How to start building your emergency fund

Here's a question you might be asking:

How much do I need in my emergency fund?

If you looked through different sources of material in the personal finance or financial independence space online you will find a range of recommendations based on some general consensus or based on the writer’s personal preference. You might see recommendations of £1,000, or one month of your monthly costs, or three months, or six months and so on.

None of them are wrong, so it’s not my aim to try and find which one is better and which one isn’t. However I do think that everyone is different and will have different factors that affect their decisions, so I will focus on how you get your emergency fund started and how you can build it up over time until it reaches an amount that suits your comfort and personal situation.

When I went through my first emergency event and had my bank accounts reduced to zero I decided to start by aiming for a relatively easy target just to get things going again. My target was to reach one full month of my monthly income after tax, and I knew that after I hit that target I could re-plan my next steps.

Let's say your total income after tax in a month comes to £2,900 with £1,265 of that being spent towards essentials such as housing, groceries, bills and so forth; that would leave you with £1,635 leftover to work with each month. With that leftover money you will try to build up to an amount of £2,900 and that will be one month's worth of income sitting in reserve, giving you some firepower and ability to deal with a financial emergency.

Even though the original question of "How much do I need in my emergency fund?" is sensible, I think a better question to ask is:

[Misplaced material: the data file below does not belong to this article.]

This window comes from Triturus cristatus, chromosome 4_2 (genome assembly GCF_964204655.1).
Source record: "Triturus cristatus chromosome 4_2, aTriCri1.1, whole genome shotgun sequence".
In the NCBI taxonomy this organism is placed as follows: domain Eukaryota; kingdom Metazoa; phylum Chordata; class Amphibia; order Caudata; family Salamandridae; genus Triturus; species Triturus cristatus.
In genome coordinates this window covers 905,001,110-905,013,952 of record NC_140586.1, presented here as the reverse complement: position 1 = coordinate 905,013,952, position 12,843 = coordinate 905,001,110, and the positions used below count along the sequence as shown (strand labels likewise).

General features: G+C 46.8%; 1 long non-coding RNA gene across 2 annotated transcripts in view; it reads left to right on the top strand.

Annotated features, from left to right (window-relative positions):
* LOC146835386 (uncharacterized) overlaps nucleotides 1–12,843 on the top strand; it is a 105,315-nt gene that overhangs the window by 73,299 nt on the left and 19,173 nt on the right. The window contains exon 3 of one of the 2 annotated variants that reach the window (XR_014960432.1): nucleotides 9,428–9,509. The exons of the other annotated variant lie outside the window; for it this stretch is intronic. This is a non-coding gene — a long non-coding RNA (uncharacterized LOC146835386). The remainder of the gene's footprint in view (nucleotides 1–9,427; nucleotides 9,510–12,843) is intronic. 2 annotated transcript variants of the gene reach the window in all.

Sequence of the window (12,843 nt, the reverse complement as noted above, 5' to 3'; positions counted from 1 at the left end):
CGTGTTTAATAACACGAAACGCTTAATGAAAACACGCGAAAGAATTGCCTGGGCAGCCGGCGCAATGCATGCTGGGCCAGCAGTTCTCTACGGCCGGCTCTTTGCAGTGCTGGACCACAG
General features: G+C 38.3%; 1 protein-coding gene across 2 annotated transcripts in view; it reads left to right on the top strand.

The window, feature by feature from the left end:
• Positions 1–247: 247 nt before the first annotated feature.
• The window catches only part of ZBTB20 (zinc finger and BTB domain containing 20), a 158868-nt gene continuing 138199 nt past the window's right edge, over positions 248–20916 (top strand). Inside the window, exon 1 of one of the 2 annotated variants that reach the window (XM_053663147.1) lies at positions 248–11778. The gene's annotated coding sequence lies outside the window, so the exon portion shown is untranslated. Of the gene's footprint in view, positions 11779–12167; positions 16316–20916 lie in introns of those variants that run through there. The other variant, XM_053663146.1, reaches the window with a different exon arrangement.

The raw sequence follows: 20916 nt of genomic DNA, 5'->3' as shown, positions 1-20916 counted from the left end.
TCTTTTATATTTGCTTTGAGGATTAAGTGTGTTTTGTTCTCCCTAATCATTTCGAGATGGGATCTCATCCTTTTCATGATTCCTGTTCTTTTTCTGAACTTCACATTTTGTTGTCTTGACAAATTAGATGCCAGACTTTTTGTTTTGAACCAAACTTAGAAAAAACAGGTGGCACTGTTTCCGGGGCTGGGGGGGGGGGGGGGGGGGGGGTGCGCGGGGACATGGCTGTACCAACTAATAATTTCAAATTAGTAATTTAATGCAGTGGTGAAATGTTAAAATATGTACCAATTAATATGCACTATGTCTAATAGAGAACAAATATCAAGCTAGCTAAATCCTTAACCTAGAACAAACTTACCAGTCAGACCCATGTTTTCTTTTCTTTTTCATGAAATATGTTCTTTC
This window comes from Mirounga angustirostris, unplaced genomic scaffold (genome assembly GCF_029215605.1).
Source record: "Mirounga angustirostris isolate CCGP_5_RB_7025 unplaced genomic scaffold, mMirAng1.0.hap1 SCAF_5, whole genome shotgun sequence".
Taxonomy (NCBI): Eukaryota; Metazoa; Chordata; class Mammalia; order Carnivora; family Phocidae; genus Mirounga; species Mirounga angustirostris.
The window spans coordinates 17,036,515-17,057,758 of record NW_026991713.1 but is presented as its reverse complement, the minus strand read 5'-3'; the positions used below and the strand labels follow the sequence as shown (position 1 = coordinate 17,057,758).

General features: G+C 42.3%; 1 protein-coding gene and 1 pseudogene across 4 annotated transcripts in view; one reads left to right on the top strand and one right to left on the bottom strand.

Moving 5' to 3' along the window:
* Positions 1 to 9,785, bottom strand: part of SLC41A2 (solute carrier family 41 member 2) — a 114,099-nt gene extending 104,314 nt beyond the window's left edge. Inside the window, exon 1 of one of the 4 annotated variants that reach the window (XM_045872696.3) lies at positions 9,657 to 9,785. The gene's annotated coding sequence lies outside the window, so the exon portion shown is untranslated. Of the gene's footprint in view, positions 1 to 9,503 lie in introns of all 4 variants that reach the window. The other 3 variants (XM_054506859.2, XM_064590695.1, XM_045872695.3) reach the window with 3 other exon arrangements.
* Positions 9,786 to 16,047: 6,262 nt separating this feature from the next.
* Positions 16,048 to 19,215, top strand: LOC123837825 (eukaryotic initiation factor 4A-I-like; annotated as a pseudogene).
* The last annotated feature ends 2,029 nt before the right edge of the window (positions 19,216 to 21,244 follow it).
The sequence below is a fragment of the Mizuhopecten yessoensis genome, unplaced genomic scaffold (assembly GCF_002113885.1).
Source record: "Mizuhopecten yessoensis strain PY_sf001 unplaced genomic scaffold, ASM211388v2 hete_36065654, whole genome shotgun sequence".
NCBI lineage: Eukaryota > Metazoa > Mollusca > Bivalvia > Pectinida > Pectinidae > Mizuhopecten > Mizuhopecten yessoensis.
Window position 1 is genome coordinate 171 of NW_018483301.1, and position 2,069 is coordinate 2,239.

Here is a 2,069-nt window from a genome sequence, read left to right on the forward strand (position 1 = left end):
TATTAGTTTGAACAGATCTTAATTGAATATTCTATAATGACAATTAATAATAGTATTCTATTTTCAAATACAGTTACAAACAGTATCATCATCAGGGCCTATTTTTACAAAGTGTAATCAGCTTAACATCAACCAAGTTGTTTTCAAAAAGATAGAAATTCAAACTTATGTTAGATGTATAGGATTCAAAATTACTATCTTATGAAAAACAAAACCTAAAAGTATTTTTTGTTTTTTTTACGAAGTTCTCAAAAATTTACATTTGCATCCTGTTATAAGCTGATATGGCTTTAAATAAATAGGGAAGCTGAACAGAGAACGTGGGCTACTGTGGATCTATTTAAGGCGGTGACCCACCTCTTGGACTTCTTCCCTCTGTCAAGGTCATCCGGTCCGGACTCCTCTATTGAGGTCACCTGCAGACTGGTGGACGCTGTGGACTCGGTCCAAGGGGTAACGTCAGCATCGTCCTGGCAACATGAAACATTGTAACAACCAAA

How do I start building my emergency fund?

When it comes to starting your emergency fund an important thing to keep in mind is that the longer it takes you to reach your target amount, the more exposed you are to the risks of a financial emergency happening.

Let's say you decide to put £100 each month into your emergency fund; assuming a starting point of £0 it would take 29 months in total to reach that target of £2,900 or one full month of income.

Target emergency fund value: £2,900

Monthly Contribution: £100

Number of months to hit target: 29

(£2,900 ÷ £100)

This might be fine if no emergencies happen for nearly 2 and a half years, but considering that you have almost nothing to fall back on in terms of money during this time that type of exposure for that length of time probably isn't worth it.

It would be better to take some action to build up the emergency fund slightly quicker by making some smart decisions around the money you have leftover after paying for essentials. This would be the £1,635 you have leftover each month.

There are a few approaches you could take:

  1. Maximise contributions from your leftover money, to hit the target at top speed.

  2. Make regular contributions of a set amount, leaving some flexibility in your budget.

  3. Optimise between speed and flexibility by working through the numbers.

Maximise contributions

With this approach you will put every single penny of your leftover money at the end of each month into your emergency fund. You will stop spending money on anything else besides the essentials to ensure that you're putting as much as possible into the emergency fund. This keeps going until you hit the target that you have set.